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The International Residential Code has a new section that gives more guidance on guardrails/guard posts.
August 18, 2021
The International Residential Code (IRC) has always had a requirement that guardrails (the code refers to them as 'guards') be able to support a 200 lb. load.
The code never told us how to attach guard posts to meet the requirement, so it was left up to deck builders to devise their attachment detail.
And the code left it up to building inspectors to determine whether a builder's detail met the code or not.
The 2021 IRC has a new section—R507.10 Exterior Guards—that gives us a little more guidance.
I'll spare you the code language and get to the heart of the new subsections.
When installing a guardrail post to the side of a deck joist (or a beam) you must devise an attachment system to secure that joist to adjacent joists to prevent rotation of the joist when you push against the top of the post.
And there's a limitation: The connection can't rely only on fasteners driven into end grain.
That's because screws and nails were driven into end grain pull out easily when the post is pushed.
Let's look at two common situations—guard posts fastened to a rim joist and posts fastened to the end joist.
Some deck builders bolt or screw guard posts to the rim joist and fasten the rim joist to the ends of the deck joists with nails or screws.
This would not be allowed under the new code. When you push against the top of the guard post the force is transferred into the rim joist and it would rotate.
The only thing resisting the rim joist rotation is the screws or nails driven through the rim joist into the end grain of the joists.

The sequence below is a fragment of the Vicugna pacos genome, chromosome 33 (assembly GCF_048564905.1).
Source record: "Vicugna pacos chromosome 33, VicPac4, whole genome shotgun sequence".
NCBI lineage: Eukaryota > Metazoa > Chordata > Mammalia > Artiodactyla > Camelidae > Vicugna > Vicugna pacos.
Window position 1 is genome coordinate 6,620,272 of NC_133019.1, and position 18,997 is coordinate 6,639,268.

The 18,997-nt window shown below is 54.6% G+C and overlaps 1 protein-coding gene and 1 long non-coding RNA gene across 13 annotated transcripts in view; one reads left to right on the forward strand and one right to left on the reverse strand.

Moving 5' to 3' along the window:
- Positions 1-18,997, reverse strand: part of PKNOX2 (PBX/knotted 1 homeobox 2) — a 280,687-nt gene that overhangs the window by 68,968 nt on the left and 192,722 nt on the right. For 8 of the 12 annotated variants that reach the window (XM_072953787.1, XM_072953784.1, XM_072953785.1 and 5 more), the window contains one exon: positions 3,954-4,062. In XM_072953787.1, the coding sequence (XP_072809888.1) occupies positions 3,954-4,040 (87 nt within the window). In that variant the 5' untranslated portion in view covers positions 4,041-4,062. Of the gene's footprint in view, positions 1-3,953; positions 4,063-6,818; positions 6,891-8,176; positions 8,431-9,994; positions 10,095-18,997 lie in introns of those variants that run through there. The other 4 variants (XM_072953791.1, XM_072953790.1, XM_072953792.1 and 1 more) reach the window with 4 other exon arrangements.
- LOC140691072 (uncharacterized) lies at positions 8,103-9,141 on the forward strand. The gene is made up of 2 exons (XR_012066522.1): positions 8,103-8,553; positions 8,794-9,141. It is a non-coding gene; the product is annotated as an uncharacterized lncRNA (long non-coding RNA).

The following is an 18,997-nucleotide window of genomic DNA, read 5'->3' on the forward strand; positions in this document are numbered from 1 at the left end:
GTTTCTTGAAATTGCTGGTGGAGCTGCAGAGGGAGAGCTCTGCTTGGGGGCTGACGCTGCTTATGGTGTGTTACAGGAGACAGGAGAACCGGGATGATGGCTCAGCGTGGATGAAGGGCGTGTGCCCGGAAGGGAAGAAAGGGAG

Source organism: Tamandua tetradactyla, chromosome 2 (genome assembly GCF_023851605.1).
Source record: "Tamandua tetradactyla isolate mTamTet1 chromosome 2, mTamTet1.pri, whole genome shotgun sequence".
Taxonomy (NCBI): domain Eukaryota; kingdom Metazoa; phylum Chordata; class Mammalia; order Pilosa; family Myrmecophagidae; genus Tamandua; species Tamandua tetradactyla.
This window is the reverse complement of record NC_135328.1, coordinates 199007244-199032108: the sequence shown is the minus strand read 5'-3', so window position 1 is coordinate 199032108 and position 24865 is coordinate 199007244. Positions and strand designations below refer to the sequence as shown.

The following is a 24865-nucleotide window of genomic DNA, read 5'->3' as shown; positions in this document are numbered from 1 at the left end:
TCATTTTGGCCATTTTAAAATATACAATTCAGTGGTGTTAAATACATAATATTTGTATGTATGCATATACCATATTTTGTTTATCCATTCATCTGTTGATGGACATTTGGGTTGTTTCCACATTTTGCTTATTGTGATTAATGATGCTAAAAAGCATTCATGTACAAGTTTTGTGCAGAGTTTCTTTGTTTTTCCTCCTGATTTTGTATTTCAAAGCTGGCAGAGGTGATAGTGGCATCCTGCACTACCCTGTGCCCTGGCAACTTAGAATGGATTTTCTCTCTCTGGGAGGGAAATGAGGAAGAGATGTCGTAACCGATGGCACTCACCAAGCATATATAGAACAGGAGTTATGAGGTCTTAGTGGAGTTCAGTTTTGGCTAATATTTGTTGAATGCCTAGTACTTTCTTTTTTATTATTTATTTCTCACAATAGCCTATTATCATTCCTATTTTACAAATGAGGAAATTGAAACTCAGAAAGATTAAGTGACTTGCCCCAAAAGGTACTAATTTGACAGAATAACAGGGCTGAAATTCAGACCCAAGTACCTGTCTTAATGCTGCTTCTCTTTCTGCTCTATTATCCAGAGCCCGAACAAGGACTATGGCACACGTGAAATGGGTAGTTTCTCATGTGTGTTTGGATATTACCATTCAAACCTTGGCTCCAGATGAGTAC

To make a code-compliant connection another fastening method would need to be used to prevent the rotation that doesn't rely solely on the screws or nails into the end of the joists.
So, what options do you have to reinforce the rim joist, so it doesn't rotate or to attach the post in a different fashion?
You could use a metal connector to fasten the post and/or the rim joist to the deck joists—and there are connectors specifically made to do this. (below)
Or you can install blocking between the adjacent joists and the post and the rim joist in a way that prevents rotation of the rim joist provided the fasteners are in shear rather than withdrawal when a force is applied to the top of the post. There are tested designs using structural screws and blocking to do this or devise one of your own. (below)
The end joist of a deck will rotate when a force is applied to the top of the post fastened to the joist without additional reinforcement. So, you must connect the end joist to other joists in the deck frame to prevent rotation.
A post to frame detail can be devised using metal hardware and blocking, blocking and screws or maybe even decking fastened above and blocking below. (Main image and below)
Whatever solution you go with would technically have to be designed following accepted engineering principles to resist a 200 lb. load on the top of the guard post.
But in a practical sense, your design must be approved by the local building official.
Instead of coming up with my own post attachment designs, I rely on a few resources with a prescriptive post to frame connections that have been tested to meet a 500 lb. or greater test load that the manufactured railing system manufacturers must comply with.
We'll be demonstrating a dozen more guard post to deck frame attachment details and reviewing the code requirements in more detail at the Deck Workshop at the PSP/Deck Expo in Dallas, Nov. 16–18.
Mike Guertin has written hundreds of articles for publications such as Fine Homebuilding, the Journal of Light Construction and Professional Deck Builder as well as authoring several books. He's also known for his how-to videos and live events at venues such as JLC Live, the Remodeling Show, IBS, IRE and other trade shows along with numerous lumberyard events.
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